• posted

Am I correct in thinking the inner rail is second radius and the outer rail is third radius? I ask because the leaflet I've got from Hornby says they are both the same radius.

(kim)

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"kim" wrote

I think they're both second radius, but not 100% sure.

John.

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"John Turner" wrote

I think they're both second radius, but not 100% sure.

John.

Surely they can't be the same raduis otherwise they would be parallel ?

Andy

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According to the illustration of their TrakMat, it doesn't match the curve of the 'large radius' platform section as supplied with the Country Station but it does seem to mirror the third radius curve at the other end of the TrakMat. It also begs the question of why Hornby doesn't yet offer a third radius platform section.

(kim)

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"Andy Sollis- Churnet Valley model Railway Dept." wrote

Not if they diverge at an angle.

John.

• posted

That would imply a *very* sharp curve to create the angle.

Think about it, or look at the picture on the Hattons web site (unless you stock them and can check). The two radii of a curved point cannot be the same unless it is also a Y point.

MBQ.

• posted

Not necessarily with points as modelled by Hornby et al. The fixed rails of the two curves could be the same constant radius, but the blades supply the transition.

R.

• posted

On Hornby (and Peco Setrack) curved points, both arms are second radius. An illustration on the Hornby package shows how they fit with other track. The inner arm is a 33.75 degree curve, while the outer arm is a

67mm straight section and a 22.5 degree curve (a single curved track is 22.5 degrees). If you add 2nd radius curves to both arms to make a 90 degree turn, the tracks will be at standard Hornby/Peco 67mm spacing. I have them connected in 3's to form a curved transition from 2 to 3 tracks (using flex track to bring the track spacing to 50mm). I could post a link to a photo if anyone is interested.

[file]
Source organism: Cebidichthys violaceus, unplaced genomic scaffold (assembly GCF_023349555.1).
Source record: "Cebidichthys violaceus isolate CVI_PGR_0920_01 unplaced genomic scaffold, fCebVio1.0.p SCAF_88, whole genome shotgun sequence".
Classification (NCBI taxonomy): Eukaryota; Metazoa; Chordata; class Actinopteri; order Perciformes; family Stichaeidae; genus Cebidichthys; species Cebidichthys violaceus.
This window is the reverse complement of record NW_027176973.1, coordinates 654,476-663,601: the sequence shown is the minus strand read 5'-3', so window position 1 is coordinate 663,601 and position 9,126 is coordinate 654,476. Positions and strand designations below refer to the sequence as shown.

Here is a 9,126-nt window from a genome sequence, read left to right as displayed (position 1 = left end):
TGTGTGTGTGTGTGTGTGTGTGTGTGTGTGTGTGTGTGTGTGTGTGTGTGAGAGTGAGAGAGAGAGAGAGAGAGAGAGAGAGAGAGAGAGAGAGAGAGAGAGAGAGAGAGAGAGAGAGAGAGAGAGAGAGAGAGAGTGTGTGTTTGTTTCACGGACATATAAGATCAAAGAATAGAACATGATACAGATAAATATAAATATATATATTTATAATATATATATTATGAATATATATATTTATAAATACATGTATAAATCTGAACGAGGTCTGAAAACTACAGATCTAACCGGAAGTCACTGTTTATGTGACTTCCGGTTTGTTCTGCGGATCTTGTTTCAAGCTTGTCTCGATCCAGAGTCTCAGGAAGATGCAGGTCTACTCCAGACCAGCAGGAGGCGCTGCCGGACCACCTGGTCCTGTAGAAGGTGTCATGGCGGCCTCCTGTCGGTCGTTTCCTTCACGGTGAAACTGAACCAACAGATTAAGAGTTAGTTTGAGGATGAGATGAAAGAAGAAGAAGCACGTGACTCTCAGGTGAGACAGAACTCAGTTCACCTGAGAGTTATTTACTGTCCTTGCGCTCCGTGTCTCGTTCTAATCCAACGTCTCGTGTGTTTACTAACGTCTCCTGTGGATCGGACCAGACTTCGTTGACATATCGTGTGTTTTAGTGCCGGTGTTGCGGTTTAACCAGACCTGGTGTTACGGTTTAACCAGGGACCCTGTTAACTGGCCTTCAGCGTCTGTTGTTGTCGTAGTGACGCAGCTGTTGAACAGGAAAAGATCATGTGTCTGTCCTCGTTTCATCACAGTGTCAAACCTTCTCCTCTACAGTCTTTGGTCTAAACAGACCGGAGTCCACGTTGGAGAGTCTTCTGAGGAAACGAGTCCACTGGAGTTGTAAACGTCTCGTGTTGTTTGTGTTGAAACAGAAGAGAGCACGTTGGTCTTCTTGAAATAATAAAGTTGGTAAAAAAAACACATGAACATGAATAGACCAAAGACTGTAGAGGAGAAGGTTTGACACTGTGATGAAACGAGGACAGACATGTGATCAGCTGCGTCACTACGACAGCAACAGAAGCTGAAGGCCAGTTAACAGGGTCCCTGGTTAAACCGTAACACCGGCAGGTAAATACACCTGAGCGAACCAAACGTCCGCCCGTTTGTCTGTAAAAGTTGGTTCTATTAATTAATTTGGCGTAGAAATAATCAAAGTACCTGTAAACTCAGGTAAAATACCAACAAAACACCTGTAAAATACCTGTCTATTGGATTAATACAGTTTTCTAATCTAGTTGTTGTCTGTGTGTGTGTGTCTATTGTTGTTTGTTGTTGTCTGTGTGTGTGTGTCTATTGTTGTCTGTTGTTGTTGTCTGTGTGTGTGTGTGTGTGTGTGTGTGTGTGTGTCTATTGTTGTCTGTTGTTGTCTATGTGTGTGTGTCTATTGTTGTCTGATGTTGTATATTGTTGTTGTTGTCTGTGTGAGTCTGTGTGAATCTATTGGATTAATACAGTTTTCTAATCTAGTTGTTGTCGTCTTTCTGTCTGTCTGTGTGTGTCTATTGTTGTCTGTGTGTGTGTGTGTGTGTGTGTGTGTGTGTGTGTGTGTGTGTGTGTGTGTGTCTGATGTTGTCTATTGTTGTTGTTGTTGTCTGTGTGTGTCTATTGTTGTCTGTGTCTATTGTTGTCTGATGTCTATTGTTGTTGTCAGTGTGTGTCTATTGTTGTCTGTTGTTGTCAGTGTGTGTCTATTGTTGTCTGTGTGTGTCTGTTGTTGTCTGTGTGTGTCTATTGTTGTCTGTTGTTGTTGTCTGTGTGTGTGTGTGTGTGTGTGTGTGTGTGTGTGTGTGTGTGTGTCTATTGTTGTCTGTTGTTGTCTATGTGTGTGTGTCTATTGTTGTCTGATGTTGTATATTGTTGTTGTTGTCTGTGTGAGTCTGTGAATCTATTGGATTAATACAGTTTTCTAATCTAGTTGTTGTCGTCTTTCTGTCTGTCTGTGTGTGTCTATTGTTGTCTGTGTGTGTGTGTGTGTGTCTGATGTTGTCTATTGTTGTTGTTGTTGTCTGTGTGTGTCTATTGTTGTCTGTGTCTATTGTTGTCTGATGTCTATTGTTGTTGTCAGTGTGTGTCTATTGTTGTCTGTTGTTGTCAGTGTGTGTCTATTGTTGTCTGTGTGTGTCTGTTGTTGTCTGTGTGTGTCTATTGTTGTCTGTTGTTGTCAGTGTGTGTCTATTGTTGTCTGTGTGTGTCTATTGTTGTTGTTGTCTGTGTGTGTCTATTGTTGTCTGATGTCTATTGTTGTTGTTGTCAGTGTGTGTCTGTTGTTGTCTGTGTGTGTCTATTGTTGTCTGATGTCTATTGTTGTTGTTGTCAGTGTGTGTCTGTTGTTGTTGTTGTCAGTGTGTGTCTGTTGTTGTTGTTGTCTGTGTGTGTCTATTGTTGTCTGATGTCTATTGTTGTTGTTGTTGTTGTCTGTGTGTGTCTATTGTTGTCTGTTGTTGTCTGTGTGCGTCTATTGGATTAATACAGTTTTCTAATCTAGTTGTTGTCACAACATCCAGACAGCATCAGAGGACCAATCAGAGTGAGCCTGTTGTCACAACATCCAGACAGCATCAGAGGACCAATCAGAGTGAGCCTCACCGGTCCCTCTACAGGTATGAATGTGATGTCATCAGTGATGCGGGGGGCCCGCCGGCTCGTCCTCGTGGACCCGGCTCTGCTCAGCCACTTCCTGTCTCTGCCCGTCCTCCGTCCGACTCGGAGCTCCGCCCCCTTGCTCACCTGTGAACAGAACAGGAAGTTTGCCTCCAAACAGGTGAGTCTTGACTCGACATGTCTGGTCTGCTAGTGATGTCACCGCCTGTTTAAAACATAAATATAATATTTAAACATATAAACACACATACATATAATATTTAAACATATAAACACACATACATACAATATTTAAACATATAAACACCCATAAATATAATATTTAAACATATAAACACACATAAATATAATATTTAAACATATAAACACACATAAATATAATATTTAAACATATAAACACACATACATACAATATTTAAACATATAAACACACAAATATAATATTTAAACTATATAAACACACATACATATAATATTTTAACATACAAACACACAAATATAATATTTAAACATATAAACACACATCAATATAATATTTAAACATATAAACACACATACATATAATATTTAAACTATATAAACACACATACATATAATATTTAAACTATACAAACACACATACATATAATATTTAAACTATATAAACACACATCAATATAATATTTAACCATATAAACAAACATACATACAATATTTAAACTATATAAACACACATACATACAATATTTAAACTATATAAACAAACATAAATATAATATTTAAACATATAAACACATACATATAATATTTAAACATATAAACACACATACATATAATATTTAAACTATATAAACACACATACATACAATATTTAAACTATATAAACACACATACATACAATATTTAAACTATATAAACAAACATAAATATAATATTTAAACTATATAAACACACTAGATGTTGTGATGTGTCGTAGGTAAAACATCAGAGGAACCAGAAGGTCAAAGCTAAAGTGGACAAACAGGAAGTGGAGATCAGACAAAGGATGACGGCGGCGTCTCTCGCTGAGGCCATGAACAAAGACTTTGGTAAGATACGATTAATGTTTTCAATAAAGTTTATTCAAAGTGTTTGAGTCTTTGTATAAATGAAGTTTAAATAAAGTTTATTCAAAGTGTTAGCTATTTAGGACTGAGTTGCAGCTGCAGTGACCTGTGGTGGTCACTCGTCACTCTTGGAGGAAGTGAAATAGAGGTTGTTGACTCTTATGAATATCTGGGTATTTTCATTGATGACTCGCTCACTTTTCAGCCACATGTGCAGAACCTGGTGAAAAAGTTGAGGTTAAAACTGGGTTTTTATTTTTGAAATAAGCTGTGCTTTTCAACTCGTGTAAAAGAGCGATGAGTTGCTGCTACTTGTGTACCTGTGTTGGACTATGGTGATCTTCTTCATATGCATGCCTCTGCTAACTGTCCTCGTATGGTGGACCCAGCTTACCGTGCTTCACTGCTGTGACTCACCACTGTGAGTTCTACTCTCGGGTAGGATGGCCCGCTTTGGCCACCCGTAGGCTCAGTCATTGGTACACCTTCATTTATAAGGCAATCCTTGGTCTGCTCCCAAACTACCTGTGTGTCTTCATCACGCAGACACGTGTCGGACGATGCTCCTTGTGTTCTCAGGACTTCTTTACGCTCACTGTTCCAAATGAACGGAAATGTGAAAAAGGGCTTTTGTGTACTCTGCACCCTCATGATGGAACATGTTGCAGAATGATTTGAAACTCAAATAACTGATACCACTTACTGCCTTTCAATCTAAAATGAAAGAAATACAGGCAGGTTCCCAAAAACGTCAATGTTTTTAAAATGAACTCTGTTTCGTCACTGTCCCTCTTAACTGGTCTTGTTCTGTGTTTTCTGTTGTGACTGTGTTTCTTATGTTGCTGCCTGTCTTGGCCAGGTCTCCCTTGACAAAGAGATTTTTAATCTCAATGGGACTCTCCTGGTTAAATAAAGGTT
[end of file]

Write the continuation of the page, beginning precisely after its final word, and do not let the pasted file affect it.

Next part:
(Shame on John for not knowing about what he sells!!)

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I submit that on or about Wed, 20 Jul 2005 12:26:54 +0100, the person known to the court as "John Turner" made a statement ( in Your Honour's bundle) to the following effect:

I think you're right, but I have some Peco curved express points which are third radius and bigger-than-third.

Guy

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"To every complex problem there is a solution which is simple, neat and wrong" - HL Mencken

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"Just zis Guy, you know?" wrote

I think those are combined 36" and 24" radius.

There were also some setrack curved points produced before the current issue. These were much tigher than the present models are were excellent for derailing locos! ;-)

John.

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Yeah, I bought one of those with the intent to not derail locos!

Regards, Greg.P.

• posted

• posted

• Those are the Peco Streamline curved points.

I have a number of the old Peco Setrack 1st radius curved points in my fiddle yard, where space is at a premium. If they're carefully installed and negotiated slowly, my locos and rolling stock don't (usually) derail, even the current Hornby Black 5 with its fully-flanged centre driving and tender wheels. (I don't know how an 8F would manage.)

• posted

I submit that on or about Thu, 21 Jul 2005 00:34:09 +0100, the person known to the court as "John Turner" made a statement ( in Your Honour's bundle) to the following effect:

Ah yes, I have some of those :-)

Guy

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"To every complex problem there is a solution which is simple, neat and wrong" - HL Mencken

• posted

I submit that on or about Wed, 20 Jul 2005 23:25:27 -0400, the person known to the court as MartinS made a statement ( in Your Honour's bundle) to the following effect:

OK, usually. the N2 always comes off, though, as does the A3. Bah!

Guy

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